The parties were married on 18 July 2012 and had one child. Initially, the marriage had been harmonious. By the beginning of 2014, however, when the plaintiff enrolled in an undergraduate university degree, the parties began to quarrel regularly. The plaintiff submitted that the defendant would become unnecessarily jealous, and intoxicated frequently. The defendant also had an aversion to praying (sholat) and fasting. In May 2014, after another argument, the defendant left the parties' home, since which time the parties had remained separated. During those seven months the defendant had also failed to provide the plaintiff with any financial support. The plaintiff, pursuant to art 19(f) of Government Regulation No. 9 of 1975, and art 116(f) of the Compilation of Islamic Laws, sought an irrevocable divorce (talak satu bain sughra) on the grounds of ongoing conflict.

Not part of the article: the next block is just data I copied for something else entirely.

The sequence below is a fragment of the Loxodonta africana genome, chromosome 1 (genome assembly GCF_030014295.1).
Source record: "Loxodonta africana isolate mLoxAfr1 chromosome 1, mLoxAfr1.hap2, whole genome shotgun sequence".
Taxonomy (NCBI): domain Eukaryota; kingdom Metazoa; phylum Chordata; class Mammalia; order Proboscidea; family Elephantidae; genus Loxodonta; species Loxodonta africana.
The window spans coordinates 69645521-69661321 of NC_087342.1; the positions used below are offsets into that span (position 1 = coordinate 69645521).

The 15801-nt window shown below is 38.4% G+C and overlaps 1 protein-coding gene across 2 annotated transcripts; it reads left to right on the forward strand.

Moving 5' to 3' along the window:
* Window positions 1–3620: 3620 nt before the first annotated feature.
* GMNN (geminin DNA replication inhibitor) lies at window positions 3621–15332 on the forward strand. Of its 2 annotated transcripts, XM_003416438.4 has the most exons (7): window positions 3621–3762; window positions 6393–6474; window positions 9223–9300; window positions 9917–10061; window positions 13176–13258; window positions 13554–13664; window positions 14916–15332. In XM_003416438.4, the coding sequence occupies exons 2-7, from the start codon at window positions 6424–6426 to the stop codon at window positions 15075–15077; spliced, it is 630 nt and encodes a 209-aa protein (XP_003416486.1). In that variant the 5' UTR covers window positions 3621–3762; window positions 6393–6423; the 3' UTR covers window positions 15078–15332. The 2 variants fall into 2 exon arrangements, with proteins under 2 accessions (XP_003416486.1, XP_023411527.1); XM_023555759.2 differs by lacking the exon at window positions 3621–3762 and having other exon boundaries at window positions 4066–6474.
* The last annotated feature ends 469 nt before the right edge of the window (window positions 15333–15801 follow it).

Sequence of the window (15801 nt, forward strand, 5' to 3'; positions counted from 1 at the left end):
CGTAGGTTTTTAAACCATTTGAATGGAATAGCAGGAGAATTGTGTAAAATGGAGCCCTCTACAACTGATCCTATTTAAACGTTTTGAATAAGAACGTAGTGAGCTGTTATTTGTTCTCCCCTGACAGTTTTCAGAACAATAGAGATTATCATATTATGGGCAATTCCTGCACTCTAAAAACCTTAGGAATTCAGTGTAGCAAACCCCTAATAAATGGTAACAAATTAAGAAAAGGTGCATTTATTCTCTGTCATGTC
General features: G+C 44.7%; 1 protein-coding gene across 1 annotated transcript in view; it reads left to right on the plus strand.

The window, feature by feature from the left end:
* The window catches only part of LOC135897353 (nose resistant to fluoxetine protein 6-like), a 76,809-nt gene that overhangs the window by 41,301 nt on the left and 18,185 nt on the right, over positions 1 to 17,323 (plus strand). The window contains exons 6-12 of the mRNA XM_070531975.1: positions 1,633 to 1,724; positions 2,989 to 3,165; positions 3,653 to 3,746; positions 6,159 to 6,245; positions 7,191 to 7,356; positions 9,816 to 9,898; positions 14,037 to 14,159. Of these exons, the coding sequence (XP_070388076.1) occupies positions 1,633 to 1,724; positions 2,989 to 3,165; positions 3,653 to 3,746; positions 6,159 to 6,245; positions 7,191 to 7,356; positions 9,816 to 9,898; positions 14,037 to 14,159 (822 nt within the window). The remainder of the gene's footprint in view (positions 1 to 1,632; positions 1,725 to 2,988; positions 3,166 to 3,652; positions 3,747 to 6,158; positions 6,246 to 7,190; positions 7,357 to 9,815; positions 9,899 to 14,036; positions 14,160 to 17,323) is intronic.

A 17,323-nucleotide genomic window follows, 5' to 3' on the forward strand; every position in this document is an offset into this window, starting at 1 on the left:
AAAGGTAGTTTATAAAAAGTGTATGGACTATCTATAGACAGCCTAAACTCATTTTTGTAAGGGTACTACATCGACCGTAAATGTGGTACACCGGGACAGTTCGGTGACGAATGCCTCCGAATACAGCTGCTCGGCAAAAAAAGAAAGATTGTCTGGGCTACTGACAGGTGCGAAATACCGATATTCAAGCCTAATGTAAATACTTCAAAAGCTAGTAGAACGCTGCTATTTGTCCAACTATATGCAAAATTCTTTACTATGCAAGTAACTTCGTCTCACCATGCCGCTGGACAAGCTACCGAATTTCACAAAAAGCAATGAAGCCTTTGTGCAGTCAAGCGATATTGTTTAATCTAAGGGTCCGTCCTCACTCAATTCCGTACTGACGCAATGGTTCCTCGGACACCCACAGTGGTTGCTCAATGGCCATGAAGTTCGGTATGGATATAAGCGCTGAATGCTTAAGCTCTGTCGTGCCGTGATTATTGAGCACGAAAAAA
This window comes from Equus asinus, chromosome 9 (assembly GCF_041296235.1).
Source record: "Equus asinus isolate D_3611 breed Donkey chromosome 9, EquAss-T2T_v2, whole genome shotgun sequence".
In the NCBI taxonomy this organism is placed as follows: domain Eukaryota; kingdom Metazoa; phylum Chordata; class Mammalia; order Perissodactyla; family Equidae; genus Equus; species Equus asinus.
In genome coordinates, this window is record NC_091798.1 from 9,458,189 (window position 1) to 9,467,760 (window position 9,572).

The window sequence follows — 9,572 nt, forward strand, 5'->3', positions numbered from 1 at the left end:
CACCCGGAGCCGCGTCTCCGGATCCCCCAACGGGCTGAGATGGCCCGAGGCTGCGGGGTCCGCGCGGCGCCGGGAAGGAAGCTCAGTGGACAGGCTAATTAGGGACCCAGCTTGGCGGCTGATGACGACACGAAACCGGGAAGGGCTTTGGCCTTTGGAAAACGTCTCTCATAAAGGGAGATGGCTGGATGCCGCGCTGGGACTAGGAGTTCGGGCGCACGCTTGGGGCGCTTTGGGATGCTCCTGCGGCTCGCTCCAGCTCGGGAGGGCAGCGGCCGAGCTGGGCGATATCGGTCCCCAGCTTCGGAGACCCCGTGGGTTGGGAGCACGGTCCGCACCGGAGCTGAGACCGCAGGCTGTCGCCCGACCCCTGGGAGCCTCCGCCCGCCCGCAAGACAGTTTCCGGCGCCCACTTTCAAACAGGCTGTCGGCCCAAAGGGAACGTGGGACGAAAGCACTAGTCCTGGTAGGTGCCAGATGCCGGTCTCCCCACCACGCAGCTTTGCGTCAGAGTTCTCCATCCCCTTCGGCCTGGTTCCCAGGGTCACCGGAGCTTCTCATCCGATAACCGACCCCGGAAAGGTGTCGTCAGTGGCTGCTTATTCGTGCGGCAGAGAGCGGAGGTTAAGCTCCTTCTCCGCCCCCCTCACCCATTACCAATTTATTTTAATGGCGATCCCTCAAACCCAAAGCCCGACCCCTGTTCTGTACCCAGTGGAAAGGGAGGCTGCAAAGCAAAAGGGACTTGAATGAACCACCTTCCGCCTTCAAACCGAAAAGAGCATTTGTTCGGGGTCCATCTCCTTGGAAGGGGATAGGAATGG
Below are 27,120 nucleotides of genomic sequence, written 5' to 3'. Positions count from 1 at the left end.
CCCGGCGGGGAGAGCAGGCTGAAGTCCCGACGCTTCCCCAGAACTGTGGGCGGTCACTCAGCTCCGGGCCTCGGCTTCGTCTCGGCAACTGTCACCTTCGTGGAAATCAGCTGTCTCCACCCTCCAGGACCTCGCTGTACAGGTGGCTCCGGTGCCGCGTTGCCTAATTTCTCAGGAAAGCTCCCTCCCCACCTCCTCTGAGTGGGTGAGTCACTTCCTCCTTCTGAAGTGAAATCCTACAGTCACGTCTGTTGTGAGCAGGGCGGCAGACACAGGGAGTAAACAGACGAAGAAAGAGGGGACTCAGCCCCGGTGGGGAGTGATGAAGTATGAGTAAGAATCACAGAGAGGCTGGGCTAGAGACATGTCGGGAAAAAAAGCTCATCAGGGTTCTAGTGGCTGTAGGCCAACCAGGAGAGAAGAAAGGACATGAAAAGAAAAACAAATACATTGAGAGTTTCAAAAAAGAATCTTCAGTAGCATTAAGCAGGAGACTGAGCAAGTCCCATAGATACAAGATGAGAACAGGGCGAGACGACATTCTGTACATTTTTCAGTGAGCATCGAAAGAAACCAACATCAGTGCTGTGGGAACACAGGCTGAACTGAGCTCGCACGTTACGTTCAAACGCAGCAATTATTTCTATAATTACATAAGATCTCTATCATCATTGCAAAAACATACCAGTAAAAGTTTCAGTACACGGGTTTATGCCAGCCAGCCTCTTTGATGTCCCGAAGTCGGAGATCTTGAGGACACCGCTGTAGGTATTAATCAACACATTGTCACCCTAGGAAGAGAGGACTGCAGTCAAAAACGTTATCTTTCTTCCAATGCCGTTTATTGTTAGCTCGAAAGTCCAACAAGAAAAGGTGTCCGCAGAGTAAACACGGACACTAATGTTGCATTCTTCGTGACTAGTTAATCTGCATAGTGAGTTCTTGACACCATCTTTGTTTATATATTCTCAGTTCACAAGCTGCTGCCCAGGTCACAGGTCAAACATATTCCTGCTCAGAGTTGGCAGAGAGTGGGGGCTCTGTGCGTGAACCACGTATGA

The court, pursuant to art 19(a) and (f) of Government Regulation No. 9 of 1975, and art 116(a) and (f) of the Compilation of Islamic Laws, acceded to the plaintiff's request on the grounds of both the defendant's alcoholism and ongoing conflict. It also acknowledged that the purpose of marriage, being a happy and joyful domestic life, as prescribed in art 1 of Law No. 1 of 1974 on Marriage, as well as a peaceful, hopeful and loving marriage, as contained in art 3 of the Compilation of Islamic Laws, and verse 21 of the Qur'an, Surat Ar-Rum, was no longer feasible.